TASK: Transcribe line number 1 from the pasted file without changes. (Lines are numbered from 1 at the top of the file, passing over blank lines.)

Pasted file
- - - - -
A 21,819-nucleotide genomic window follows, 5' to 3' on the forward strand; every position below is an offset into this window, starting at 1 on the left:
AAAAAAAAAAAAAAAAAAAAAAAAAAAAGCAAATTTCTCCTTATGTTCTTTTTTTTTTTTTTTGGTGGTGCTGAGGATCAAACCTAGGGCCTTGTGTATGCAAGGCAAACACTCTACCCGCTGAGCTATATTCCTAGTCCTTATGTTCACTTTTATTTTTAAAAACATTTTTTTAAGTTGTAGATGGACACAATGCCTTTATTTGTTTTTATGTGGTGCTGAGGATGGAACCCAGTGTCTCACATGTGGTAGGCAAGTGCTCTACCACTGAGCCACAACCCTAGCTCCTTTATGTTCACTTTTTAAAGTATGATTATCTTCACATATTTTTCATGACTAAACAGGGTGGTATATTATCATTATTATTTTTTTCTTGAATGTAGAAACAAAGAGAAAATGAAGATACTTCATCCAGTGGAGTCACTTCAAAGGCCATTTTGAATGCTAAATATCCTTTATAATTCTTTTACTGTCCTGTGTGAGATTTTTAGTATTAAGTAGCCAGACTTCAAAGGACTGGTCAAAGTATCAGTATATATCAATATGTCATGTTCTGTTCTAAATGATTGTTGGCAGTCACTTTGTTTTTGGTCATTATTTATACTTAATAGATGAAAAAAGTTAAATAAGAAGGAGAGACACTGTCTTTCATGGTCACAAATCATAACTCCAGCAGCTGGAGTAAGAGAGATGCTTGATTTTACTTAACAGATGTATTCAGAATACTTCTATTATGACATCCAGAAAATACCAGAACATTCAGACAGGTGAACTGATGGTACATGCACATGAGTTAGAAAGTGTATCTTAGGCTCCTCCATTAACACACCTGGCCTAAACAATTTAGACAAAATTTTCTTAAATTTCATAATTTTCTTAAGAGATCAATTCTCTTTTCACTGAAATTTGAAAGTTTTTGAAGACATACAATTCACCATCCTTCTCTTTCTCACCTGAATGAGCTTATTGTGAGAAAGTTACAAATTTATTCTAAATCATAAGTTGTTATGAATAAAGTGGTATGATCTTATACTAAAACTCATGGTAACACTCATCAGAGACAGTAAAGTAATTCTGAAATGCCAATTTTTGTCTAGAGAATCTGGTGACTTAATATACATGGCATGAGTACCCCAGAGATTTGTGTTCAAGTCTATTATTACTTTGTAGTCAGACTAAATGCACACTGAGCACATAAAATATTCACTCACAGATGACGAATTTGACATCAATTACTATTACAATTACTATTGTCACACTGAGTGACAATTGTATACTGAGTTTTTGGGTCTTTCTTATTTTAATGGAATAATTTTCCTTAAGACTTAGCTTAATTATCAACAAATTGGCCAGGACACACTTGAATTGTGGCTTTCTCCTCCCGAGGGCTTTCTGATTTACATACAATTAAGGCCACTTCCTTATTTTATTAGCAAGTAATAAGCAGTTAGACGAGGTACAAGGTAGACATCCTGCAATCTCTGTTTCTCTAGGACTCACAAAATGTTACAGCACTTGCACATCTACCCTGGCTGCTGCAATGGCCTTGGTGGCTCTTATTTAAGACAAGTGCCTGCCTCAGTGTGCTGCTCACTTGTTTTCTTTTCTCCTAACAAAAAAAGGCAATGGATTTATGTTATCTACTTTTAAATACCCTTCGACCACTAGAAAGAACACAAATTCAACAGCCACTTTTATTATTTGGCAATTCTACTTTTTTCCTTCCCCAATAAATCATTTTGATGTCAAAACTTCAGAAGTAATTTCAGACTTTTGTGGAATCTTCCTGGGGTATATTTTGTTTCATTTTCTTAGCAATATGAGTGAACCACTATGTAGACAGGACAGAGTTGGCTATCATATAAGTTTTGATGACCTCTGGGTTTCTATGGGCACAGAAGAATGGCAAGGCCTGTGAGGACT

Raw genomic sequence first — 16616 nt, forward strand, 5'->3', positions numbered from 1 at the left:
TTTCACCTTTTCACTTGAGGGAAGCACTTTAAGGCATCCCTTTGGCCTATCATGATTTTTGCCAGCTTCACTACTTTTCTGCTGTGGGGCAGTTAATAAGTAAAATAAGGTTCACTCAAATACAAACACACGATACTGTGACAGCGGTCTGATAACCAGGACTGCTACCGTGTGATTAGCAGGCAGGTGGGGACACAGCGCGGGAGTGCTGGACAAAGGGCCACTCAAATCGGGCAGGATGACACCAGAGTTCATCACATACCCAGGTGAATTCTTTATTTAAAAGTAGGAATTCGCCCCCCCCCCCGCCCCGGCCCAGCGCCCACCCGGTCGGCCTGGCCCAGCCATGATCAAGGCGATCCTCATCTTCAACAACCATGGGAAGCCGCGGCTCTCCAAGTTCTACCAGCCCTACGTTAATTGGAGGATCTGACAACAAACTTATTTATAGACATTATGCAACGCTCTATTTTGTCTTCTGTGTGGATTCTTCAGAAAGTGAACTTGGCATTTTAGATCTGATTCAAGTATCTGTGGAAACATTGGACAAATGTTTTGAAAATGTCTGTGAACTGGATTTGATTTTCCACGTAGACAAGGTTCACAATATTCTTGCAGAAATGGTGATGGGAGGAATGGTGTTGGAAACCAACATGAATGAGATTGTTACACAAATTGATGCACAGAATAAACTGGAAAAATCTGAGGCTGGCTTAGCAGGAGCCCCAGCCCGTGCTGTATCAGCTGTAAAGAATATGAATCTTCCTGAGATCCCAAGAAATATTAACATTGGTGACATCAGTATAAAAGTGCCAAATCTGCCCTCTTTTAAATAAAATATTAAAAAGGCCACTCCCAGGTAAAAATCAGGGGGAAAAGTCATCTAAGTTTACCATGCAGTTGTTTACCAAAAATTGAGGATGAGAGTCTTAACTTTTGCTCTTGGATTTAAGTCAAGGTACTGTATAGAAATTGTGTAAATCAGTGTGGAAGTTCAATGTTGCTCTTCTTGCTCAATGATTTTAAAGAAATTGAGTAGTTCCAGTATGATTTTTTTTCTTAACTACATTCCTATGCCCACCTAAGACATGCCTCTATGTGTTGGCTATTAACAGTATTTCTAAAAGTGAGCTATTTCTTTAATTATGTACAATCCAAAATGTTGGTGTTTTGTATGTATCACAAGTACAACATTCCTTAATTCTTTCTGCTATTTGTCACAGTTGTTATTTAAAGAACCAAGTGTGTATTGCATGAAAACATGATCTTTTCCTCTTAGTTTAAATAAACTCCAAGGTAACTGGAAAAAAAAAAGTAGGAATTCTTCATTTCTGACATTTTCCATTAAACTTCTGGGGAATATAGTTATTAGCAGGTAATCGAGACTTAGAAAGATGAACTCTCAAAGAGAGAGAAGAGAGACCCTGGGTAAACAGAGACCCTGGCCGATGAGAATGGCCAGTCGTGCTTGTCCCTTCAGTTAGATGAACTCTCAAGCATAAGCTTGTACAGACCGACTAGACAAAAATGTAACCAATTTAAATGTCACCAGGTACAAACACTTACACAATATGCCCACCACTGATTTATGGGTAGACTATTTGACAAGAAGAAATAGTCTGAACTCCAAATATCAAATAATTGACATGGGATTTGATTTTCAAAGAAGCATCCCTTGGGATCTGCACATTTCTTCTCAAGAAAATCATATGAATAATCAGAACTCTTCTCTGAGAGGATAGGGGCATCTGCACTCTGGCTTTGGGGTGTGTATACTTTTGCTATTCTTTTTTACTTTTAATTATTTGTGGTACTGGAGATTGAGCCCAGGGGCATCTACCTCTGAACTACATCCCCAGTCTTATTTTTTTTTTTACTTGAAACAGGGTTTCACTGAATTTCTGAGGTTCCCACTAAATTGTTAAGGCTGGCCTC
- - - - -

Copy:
A 21,819-nucleotide genomic window follows, 5' to 3' on the forward strand; every position below is an offset into this window, starting at 1 on the left: